Reeling from her latest break up, Freddy's best friend, Doodle, introduces her to the Seek-Her, a mysterious medium, who leaves Freddy some cryptic parting words: break up with her. But Laura Dean keeps coming back, and as their relationship spirals further out of her control, Freddy has to wonder if it's really Laura Dean that's the problem. Maybe it's Freddy, who is rapidly losing her friends, including Doodle, who needs her now more than ever. Fortunately for Freddy, there are new friends, and the insight of advice columnists like Anna Vice to help her through being a teenager in love.
Add your review of “Laura Dean Keeps Breaking Up with Me” in comments!

Friday, March 15, 2019

The Queer Creators of Some of Children's Literatures Most Enduring Characters - A Fascinating Piece in The New York Times Magazine

The Gay History of America’s Classic Children’s Books:
From “Frog and Toad” to “Where the Wild Things Are,” many of the most enduring 20th-century titles share a secret language of queer compassion.

I love the title, and learning about this not-much-discussed overlap of queer history and children's literature. Two of many highlights from the article published last month:

“Frog and Toad” — a series of four picture books by Arnold Lobel, originally published between 1970 and 1979 — is not gay-themed. But it’s not not gay-themed either. The title characters are best friends, both male, who essentially spend their lives together. Toad, shorter and wartier, is a worrier. Frog, sleeker and greener, is an ameliorator....

But Lobel is careful to make Frog and Toad entirely nonsexual. They sleep apart, and Toad even dons a modest Edwardian bathing suit when he swims. Instead of innate animal passion, they model the elements of love that have to be discovered and cultivated: companionship, compromise, acceptance, good humor. They get into scrapes separately but get out of them together, which is not a bad definition of marriage....

Lobel’s gayness, when I learned of it much later, seemed like something I should have known all along; it lurked everywhere in his words and pictures. I don’t know how any parent, reading the stories aloud, uttering phrases like “Come back, Frog. I will be lonely!” in a heartsick, croaky voice, could avoid being forced into intimate sympathy with the animal and thus the author. Which is not to say Frog and Toad could turn you gay. But in their gentleness, their sensitivity to small gestures and their haze of slowly dispersing sadness, the stories were part of the literature of otherness that had been a central theme of adult fiction forever, if only more recently of children’s.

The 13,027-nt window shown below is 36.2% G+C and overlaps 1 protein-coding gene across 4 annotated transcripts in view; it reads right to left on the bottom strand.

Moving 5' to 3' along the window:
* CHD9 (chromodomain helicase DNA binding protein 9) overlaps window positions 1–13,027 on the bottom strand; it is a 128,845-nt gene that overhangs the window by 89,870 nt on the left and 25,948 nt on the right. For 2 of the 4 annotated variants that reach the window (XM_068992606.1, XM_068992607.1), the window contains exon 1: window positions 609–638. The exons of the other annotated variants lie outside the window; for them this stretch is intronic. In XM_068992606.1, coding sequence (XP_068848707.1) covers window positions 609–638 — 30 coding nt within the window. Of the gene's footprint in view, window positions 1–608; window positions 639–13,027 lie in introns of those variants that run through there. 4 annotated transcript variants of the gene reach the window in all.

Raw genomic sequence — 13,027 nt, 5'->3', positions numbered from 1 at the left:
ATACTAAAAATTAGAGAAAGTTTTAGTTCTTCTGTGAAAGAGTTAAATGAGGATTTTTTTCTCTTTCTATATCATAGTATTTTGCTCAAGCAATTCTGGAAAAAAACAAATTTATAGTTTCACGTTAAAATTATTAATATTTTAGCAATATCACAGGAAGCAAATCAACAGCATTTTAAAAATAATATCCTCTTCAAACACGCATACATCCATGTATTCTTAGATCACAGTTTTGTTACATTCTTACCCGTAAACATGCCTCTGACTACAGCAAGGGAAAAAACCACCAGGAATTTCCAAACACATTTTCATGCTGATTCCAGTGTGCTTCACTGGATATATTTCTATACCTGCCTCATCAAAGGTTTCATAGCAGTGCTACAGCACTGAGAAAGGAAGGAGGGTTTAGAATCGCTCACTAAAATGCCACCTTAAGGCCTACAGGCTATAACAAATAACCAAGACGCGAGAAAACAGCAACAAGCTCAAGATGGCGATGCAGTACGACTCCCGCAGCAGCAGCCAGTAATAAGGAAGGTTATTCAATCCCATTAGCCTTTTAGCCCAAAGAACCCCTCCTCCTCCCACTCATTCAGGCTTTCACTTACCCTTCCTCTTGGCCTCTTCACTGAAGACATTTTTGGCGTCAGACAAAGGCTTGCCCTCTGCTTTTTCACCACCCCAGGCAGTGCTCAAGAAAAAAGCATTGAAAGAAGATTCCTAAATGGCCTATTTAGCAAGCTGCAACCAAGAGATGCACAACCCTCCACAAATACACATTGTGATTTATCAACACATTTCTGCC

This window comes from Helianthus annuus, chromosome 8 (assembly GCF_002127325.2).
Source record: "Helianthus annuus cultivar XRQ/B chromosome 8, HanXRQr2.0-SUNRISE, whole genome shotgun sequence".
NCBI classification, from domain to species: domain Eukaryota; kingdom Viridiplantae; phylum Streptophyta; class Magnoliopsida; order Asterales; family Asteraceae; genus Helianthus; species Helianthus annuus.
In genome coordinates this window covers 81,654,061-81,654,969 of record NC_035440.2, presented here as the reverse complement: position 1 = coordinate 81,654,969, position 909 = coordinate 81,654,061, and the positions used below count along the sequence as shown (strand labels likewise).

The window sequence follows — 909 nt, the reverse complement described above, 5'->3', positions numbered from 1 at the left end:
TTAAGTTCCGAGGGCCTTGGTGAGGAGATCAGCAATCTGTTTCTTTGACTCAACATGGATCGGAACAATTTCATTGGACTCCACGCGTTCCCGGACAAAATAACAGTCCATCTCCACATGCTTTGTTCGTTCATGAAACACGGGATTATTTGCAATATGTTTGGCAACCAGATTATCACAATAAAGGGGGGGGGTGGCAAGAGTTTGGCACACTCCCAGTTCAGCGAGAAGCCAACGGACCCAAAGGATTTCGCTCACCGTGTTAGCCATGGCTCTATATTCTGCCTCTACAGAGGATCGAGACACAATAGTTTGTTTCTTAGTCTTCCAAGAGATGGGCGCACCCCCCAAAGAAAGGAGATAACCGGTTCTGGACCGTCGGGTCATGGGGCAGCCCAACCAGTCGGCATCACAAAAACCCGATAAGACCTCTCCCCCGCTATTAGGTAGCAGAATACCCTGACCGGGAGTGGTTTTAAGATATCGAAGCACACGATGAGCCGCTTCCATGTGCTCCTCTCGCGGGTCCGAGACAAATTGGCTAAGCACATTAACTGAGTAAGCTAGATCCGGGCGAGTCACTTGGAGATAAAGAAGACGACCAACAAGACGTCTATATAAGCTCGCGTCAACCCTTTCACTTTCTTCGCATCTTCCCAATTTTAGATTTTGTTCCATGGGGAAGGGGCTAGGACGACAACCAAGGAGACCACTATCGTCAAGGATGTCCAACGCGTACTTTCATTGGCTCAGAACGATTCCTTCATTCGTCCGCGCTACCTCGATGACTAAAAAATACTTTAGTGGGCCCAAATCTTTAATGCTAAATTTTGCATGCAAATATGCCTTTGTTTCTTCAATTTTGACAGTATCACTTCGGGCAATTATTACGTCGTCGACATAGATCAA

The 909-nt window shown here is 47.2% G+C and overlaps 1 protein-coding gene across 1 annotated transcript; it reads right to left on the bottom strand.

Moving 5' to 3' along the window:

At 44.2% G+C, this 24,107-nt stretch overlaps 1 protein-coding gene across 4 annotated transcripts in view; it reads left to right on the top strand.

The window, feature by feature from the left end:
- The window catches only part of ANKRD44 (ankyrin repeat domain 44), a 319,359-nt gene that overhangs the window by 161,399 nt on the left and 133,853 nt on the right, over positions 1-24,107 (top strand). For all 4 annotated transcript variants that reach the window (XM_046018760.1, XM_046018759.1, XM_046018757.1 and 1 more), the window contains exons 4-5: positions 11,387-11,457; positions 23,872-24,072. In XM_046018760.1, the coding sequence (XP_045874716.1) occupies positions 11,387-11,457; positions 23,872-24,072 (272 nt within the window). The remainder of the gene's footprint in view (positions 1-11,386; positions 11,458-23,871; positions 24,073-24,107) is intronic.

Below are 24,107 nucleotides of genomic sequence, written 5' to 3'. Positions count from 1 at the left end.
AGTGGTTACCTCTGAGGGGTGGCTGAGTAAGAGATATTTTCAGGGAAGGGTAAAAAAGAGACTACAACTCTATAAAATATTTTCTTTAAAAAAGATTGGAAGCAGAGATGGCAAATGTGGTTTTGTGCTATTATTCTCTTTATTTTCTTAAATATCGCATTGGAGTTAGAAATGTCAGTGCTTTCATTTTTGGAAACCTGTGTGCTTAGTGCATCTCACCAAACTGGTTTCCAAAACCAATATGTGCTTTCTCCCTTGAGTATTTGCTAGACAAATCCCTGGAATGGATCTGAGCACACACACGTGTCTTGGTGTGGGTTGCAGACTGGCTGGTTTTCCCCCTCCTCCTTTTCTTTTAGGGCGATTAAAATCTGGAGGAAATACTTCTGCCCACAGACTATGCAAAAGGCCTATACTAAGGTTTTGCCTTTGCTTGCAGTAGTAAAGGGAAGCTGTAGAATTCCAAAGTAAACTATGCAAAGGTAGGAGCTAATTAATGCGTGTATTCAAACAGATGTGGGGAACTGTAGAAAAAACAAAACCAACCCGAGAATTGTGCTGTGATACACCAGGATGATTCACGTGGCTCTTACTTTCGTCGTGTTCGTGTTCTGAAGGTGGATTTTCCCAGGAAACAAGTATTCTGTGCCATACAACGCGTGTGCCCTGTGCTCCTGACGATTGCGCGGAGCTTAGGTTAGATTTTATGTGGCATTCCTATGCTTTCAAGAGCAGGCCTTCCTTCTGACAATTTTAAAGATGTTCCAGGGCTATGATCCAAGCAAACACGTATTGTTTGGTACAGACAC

...Among the foxed hardbacks still standing sentry in my sons’ abandoned childhood bedroom are “The Gashlycrumb Tinies” by Edward Gorey (1963), “Strega Nona” by Tomie dePaola (1975), the “George and Martha” series by James Marshall (1972 to 1988) and several by Maurice Sendak, including “Where the Wild Things Are” (1963) and “In the Night Kitchen” (1970). Also still extant is “The Runaway Bunny” (1942) by Margaret Wise Brown; her “Goodnight Moon” (1947) would be there, too, if it hadn’t long since disintegrated, from overuse, into a pile of dark green dust.

These books are connected not merely by having found favor in our family — and probably yours; in various configurations and collections, “Frog and Toad” still sells more than 500,000 copies a year. Nor is it just their hushed contemplation of aloneness and connection that links them. It’s also that all of their authors were gay. (Tomie dePaola, at 84 the only one living, still is.)

The whole article by Jesse Green is well-worth reading!

As a queer children's book creator myself, reading this felt like a song of my tribe-within-a-tribe, and for that I'm grateful.

The light in me recognizes and acknowledges the light in you,

Wednesday, March 13, 2019

DeadEndia: The Watcher's Test: Book 1 - A Middle Grade Graphic Novel with a Transgender Main Character (And Zombie Cowboys! And First Love!)

DeadEndia: The Watcher's Test: Book 1 by Hamish Steele

Barney and his best friend Norma are just trying to get by and keep their jobs, but working at the Dead End theme park also means battling demonic forces, time traveling wizards, and scariest of all--their love lives!

Follow the lives of this diverse group of employees of a haunted house, which may or may not also serve as a portal to hell, in this hilarious and moving graphic novel, complete with talking pugs, vengeful ghosts and LBGTQIA love!

Add your review of "DeadEndia: The Watcher's Test: Book 1" in comments!

Monday, March 11, 2019

7 Inspirations from Writers Day SCBWI Los Angeles - From My Panel, and The Other Conference Faculty

It was a wonderful day, and absolutely the highlight was getting to be the author on the plenary panel, speaking in front of an audience of 230 about "TMI: How Much Is Too Much" with Frances Gilbert (Editor-in-Chief, Doubleday Books for Young Readers), Cathie Chenoweth (School Liaison for the Los Angeles Public Library) and Mona White (Marriage and Family Therapist), moderated by Los Angeles' Assistant Regional Advisor, Kim Wildman.

It felt great to have, quite literally, a place at the table, and I spoke from my heart about gender, intersectionality, how kids are looking for truth (ignorance doesn't protect them) and safe space (and how books can be a safe space to explore), of lines in both publishing and for yourself as a children's book creator, and of how we should write from love (the power of hopeful endings and our thematic messages of agency and empowerment.) I even got to share a brief version of the story behind the story for Queer as a Five-Dollar Bill!

The day also included a last-minute keynote by Steve Mooser (jumping in for an ill Tamora Pierce) , an amazing conversation between Regional Advisor Sally Jones Rogan and Cornelia Funke, and so much more.